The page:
Wall Street rebounded on Tuesday, following its steepest declines since the 1987 crash, as the Federal Reserve took more steps to boost liquidity in a market sapped by business and travel disruptions in the wake of the coronavirus pandemic, Reuters writes.
The benchmark S&P 500 was up 5% after the central bank relaunched a financial crisis-era purchase of short-term corporate debt.
The move to buy back Commercial Paper follows several emergency measures taken by the U.S. central bank on Sunday, including slashing interest rates to near zero, which sent the main indexes tumbling 12% on Monday.
That was the benchmark S&P 500’s third-biggest daily percentage drop on record, beaten only by the 1987 rout and the Great Depression crash in 1929 as investors fretted over a looming recession.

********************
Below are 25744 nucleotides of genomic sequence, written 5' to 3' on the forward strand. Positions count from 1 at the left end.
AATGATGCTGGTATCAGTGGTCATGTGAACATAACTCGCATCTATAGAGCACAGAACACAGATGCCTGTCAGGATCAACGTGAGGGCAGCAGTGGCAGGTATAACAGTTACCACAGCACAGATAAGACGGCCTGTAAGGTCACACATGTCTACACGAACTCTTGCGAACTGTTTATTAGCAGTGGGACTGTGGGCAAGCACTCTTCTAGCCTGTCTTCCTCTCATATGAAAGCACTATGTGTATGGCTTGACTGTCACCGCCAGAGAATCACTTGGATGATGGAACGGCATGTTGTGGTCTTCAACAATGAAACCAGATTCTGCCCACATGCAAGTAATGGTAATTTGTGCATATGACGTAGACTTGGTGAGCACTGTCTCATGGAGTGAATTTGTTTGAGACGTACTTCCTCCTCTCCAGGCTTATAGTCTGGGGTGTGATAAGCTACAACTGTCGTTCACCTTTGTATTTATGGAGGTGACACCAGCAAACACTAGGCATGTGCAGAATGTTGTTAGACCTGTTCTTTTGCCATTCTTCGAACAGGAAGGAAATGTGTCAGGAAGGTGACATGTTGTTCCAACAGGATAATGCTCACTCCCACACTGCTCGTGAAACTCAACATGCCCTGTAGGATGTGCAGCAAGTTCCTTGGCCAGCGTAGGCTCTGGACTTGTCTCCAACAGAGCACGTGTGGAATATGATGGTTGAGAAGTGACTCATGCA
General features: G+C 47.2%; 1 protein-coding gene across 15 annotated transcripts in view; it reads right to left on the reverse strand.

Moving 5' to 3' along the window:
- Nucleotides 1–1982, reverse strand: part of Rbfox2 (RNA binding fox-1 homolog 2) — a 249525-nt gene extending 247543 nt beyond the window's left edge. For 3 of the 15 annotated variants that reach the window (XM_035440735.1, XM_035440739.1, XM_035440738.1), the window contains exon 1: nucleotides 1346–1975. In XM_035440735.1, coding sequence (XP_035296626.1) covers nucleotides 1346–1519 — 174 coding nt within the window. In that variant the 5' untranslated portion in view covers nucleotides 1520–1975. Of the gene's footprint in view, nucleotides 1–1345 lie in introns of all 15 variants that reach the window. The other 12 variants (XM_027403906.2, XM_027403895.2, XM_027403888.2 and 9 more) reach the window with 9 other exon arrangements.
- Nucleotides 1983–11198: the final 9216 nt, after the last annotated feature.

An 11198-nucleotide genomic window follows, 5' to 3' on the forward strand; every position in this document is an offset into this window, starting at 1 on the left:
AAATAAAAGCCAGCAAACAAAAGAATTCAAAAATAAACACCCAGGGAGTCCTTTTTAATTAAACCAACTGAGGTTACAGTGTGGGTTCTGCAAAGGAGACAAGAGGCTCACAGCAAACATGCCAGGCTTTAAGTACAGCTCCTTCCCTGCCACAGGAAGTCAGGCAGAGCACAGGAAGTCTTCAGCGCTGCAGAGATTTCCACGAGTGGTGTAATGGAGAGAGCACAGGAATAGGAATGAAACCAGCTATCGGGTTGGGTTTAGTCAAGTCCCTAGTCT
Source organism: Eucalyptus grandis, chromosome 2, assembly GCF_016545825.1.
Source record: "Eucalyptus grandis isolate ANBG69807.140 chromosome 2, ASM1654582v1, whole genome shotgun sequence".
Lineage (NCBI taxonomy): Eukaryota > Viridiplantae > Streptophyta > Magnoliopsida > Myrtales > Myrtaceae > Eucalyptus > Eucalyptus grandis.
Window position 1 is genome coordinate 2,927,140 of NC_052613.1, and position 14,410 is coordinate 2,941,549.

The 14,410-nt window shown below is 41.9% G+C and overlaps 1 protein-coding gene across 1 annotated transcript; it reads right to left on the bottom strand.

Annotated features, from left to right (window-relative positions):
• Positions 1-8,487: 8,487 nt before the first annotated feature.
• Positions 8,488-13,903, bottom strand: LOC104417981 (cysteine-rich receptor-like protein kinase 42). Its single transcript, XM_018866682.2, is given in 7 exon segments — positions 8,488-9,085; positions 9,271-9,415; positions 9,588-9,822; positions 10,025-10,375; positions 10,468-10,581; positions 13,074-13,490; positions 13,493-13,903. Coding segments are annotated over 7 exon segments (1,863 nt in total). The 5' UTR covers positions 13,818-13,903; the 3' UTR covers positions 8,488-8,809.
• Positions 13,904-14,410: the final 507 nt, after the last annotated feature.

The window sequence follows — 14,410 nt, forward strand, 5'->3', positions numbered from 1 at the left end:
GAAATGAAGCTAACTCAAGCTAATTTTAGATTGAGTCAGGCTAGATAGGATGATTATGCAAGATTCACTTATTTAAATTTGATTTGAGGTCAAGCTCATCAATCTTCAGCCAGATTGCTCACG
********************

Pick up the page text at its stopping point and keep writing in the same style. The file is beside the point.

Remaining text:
“The question is how deep the recession will be; it all depends on the fiscal stimulus of the governments around the world,” said Elliott Savage, portfolio manager of the YCG Enhanced Fund in Austin, Texas. “Fiscal stimulus and seeing coronavirus start to peak – those are the two things that investors are most focused on because they are going to tell you what the recovery is going to look like.”
The Trump administration is pursuing a massive $850 billion stimulus package to buttress an economy reeling from the health crisis that has brought major cities in the United States to a standstill.